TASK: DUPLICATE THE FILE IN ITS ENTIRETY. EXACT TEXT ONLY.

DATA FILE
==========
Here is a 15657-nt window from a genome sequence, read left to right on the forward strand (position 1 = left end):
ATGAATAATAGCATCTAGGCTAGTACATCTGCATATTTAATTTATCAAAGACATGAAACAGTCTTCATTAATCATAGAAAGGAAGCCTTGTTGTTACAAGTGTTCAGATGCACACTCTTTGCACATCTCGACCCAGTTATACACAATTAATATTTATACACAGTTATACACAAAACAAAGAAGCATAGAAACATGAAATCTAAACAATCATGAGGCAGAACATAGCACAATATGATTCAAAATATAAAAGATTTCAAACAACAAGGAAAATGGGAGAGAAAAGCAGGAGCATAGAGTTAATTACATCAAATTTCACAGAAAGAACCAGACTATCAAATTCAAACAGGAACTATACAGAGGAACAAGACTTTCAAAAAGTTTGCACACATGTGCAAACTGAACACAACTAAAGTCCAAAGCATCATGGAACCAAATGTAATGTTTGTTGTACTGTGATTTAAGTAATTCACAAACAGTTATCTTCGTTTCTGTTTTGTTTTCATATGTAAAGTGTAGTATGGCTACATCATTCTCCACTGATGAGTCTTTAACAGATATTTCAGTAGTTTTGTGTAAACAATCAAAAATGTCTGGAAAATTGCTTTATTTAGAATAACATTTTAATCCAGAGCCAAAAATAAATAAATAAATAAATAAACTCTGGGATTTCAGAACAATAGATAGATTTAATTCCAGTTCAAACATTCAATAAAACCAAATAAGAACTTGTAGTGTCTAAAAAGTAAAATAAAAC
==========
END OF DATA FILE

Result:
Here is a 15657-nt window from a genome sequence, read left to right on the forward strand (position 1 = left end):
ATGAATAATAGCATCTAGGCTAGTACATCTGCATATTTAATTTATCAAAGACATGAAACAGTCTTCATTAATCATAGAAAGGAAGCCTTGTTGTTACAAGTGTTCAGATGCACACTCTTTGCACATCTCGACCCAGTTATACACAATTAATATTTATACACAGTTATACACAAAACAAAGAAGCATAGAAACATGAAATCTAAACAATCATGAGGCAGAACATAGCACAATATGATTCAAAATATAAAAGATTTCAAACAACAAGGAAAATGGGAGAGAAAAGCAGGAGCATAGAGTTAATTACATCAAATTTCACAGAAAGAACCAGACTATCAAATTCAAACAGGAACTATACAGAGGAACAAGACTTTCAAAAAGTTTGCACACATGTGCAAACTGAACACAACTAAAGTCCAAAGCATCATGGAACCAAATGTAATGTTTGTTGTACTGTGATTTAAGTAATTCACAAACAGTTATCTTCGTTTCTGTTTTGTTTTCATATGTAAAGTGTAGTATGGCTACATCATTCTCCACTGATGAGTCTTTAACAGATATTTCAGTAGTTTTGTGTAAACAATCAAAAATGTCTGGAAAATTGCTTTATTTAGAATAACATTTTAATCCAGAGCCAAAAATAAATAAATAAATAAATAAACTCTGGGATTTCAGAACAATAGATAGATTTAATTCCAGTTCAAACATTCAATAAAACCAAATAAGAACTTGTAGTGTCTAAAAAGTAAAATAAAAC